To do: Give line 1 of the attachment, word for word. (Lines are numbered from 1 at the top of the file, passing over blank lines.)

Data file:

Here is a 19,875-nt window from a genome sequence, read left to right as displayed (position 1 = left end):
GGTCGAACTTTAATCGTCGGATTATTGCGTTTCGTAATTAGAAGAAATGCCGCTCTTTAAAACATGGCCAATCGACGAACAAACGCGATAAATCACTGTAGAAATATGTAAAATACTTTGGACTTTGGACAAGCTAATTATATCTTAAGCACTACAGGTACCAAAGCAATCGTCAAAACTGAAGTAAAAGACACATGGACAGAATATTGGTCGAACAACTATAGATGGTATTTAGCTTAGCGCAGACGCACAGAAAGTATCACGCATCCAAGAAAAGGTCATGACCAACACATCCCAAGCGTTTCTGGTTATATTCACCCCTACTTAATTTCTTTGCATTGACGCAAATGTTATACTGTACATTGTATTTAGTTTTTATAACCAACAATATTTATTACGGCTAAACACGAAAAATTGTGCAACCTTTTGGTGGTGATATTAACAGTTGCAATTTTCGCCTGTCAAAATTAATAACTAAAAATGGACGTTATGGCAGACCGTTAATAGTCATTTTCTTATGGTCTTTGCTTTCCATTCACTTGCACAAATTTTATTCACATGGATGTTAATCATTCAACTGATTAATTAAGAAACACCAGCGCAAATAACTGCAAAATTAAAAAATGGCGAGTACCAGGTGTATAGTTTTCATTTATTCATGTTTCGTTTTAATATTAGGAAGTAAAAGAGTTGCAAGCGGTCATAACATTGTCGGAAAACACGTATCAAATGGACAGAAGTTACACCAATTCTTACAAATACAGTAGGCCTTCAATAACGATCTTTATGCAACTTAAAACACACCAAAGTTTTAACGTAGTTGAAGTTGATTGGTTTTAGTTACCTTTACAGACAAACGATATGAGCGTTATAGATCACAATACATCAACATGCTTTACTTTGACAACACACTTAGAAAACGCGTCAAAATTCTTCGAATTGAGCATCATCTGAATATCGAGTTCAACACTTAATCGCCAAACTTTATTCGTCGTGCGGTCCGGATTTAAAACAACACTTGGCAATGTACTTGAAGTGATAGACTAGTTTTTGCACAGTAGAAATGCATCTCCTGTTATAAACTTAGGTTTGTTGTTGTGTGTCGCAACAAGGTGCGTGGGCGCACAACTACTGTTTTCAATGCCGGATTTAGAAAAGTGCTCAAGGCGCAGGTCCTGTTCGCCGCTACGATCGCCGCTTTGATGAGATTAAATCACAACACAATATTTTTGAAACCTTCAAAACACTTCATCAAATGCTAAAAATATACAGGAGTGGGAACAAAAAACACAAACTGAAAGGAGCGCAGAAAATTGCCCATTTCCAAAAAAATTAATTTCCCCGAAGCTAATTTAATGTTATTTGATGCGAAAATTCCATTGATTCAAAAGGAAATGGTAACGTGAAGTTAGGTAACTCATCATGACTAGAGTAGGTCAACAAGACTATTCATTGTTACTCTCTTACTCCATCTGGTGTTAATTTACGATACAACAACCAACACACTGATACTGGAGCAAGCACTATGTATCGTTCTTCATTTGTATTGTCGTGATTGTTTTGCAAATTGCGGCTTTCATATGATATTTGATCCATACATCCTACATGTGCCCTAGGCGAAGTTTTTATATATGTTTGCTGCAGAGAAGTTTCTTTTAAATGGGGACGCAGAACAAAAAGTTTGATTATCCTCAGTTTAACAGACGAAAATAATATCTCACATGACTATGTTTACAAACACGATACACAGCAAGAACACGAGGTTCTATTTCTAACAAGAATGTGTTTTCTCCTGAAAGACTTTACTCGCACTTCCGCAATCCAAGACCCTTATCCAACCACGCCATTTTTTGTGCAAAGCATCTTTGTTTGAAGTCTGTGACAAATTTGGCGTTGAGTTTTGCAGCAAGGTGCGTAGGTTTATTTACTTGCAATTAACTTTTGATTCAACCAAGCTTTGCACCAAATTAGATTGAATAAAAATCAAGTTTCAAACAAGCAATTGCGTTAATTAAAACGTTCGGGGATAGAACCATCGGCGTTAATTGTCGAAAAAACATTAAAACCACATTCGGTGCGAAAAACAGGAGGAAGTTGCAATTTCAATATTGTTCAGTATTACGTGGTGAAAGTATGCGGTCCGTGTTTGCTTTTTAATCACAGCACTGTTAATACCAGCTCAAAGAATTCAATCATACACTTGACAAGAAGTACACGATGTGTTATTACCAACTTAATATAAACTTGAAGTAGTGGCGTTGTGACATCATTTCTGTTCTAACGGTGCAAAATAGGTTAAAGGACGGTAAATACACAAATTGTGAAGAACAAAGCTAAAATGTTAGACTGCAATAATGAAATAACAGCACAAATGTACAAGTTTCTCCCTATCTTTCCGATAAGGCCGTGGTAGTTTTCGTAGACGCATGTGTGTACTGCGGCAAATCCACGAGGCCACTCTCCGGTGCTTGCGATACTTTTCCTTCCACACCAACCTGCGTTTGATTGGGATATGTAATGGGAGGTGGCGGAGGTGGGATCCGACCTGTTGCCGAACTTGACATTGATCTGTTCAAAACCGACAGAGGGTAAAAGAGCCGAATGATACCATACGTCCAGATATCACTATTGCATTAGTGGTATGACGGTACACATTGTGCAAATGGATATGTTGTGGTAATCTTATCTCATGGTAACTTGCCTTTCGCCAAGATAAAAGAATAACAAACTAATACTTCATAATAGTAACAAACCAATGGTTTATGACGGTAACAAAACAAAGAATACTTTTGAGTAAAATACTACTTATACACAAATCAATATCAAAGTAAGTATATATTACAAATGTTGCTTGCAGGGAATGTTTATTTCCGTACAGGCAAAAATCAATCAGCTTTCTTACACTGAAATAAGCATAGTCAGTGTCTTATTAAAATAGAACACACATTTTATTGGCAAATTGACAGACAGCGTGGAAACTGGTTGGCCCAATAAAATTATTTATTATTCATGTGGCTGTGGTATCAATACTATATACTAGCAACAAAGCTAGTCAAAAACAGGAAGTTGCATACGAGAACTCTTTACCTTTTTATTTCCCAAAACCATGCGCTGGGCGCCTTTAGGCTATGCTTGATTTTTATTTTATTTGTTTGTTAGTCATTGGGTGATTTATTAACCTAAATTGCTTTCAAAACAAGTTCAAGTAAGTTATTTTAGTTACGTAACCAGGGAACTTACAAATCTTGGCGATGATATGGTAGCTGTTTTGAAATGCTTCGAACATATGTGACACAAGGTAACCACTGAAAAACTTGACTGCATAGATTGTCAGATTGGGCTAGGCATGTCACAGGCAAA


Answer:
Here is a 19,875-nt window from a genome sequence, read left to right as displayed (position 1 = left end):